So many young people hvae been in Jerusalem over the last several weeks and all seemed to be brimming with Jewish pride.It’s always a place many of them would picture, but now they are here. This is all due to the program of Birthright. The 10-day tour of Israel sponsored by Birthright Israel, which takes its name from the Zionist notion that all Jews, no matter their nationality, have the right to call Israel home.
The program, which is offered free to Jews between ages 18 and 26 who have never visited Israel in an organized group, is becoming a rite of passage for young American Jews.
The highly structured tour seeks to forge ties between diaspora Jews and Israel, and to strengthen Jewish identity in countries, such as the United States, where intermarriage among faiths is common.
But critics say the tour presents a one-sided portrait of Israel and misses an opportunity to educate a new generation on the complexities of the Israeli-Palestinian conflict.
This year, 42,000 people are expected to visit Israel on a Birthright tour. Last year, 39,000 visited. Since the program was launched eight years ago, 190,000 young Jews from 53 countries, roughly 70 percent from the United States, have visited Israel on a Birthright tour.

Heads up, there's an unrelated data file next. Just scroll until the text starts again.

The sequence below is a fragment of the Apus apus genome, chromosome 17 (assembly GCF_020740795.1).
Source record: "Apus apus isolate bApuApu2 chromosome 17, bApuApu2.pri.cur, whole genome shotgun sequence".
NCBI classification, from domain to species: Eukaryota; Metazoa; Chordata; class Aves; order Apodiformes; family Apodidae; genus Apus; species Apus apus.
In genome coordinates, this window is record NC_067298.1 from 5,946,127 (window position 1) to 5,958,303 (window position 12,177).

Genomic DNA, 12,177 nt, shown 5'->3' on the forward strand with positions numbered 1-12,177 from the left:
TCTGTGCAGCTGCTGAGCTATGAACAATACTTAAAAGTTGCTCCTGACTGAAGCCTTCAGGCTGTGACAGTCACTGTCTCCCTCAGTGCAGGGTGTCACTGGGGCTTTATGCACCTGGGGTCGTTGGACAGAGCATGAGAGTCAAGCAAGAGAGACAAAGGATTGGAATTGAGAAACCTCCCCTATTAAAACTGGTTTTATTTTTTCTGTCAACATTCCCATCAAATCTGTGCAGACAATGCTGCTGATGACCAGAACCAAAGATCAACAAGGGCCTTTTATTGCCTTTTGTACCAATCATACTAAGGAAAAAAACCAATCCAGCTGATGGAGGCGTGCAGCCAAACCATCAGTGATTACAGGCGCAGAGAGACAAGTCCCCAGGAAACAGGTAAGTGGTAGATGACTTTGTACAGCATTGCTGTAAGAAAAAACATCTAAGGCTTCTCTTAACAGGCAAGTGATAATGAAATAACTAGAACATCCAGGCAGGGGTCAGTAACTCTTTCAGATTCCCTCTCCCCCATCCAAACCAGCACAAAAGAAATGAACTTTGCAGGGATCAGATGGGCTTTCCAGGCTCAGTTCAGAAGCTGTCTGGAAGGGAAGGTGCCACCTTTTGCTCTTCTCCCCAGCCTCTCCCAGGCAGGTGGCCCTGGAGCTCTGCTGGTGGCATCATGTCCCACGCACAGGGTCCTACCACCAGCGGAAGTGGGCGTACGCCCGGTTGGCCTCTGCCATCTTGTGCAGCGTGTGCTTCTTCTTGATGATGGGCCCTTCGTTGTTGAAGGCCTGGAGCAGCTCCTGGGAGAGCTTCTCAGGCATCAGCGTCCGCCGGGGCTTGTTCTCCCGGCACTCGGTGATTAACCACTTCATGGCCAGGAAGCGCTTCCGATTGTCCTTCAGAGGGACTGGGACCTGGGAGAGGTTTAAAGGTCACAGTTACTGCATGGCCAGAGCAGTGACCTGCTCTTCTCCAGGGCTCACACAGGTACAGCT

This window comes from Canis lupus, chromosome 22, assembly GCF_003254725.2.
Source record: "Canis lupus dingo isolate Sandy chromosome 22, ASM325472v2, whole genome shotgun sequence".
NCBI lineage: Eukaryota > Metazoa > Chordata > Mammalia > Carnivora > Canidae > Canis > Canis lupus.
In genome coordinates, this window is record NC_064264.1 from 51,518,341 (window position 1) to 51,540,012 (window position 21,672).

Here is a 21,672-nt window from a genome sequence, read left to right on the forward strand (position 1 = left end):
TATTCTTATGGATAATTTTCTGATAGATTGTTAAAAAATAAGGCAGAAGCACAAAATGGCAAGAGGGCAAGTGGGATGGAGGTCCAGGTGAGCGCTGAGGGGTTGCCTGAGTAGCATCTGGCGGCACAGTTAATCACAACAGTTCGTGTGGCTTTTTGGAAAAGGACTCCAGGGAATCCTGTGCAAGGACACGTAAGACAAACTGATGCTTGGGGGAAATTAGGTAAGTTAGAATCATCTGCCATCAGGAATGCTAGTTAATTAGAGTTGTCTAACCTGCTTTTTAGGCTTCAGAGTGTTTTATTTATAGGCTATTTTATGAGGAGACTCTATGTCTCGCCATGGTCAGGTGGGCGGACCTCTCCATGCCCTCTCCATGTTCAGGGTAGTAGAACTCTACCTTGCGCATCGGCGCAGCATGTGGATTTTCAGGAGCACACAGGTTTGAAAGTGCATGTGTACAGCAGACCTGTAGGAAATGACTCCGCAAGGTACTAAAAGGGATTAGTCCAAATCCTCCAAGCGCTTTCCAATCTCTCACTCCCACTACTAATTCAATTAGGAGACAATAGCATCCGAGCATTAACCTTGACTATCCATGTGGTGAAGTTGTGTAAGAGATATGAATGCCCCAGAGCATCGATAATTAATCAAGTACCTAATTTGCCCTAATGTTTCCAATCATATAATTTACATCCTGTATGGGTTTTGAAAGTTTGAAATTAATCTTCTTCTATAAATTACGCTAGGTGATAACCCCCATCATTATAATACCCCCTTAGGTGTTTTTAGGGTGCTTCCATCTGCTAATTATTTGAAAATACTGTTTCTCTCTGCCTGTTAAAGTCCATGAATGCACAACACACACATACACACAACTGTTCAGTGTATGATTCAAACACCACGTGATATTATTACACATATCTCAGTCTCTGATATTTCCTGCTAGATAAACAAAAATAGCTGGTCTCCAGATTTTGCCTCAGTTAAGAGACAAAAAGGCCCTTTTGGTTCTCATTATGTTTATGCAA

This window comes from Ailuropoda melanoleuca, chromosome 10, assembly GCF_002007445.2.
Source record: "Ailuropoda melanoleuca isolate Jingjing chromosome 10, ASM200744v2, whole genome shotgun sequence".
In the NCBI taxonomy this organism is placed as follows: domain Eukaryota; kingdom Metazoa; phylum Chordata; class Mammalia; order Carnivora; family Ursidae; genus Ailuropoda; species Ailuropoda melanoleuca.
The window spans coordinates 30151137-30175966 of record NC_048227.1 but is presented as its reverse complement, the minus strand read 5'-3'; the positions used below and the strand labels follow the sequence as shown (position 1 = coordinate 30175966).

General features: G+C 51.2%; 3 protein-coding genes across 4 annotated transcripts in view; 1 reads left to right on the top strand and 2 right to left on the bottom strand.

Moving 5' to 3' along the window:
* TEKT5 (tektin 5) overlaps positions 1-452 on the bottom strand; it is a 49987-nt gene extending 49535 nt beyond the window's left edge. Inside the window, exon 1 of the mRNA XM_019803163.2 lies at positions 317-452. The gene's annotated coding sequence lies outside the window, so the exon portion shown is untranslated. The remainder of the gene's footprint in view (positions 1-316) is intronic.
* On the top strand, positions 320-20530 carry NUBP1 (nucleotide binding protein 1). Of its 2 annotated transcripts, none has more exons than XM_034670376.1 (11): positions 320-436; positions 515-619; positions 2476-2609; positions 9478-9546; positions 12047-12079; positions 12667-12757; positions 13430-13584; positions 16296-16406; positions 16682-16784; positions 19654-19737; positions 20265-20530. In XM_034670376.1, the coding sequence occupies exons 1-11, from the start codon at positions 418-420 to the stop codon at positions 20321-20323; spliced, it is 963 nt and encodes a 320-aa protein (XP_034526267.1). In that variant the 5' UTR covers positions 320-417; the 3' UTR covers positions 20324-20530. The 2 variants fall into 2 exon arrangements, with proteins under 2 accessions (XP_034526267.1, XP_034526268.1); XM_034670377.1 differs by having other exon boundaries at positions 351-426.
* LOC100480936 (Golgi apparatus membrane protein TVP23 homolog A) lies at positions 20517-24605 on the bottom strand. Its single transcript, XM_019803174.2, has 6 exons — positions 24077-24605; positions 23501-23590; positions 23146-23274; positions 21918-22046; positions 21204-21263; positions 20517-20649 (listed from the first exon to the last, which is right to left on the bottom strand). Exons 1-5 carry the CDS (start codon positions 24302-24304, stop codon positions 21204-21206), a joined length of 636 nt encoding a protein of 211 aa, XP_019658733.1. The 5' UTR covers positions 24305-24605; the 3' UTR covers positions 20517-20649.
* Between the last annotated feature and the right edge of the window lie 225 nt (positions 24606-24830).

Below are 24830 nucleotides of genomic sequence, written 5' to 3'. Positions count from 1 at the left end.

American billionaire philanthropist Sheldon Adelson and his wife, Miriam, donated $30 million to Birthright last year and another $35 million this year. This, combined with a current lull in Israeli-Palestinian violence, has significantly boosted the number of participants.“It has a strategic importance for the state of Israel because in a way it’s a completion of the Zionist dream,” said Gidi Mark, director of marketing for Birthright Israel. “It’s important especially today when we don’t have as many new immigrants as we had in the past.”
The tours showcase Israel as Jewish, modern and thriving. “We didn’t want them coming away with the idea of camels, Orthodox Jews or an island under siege,”
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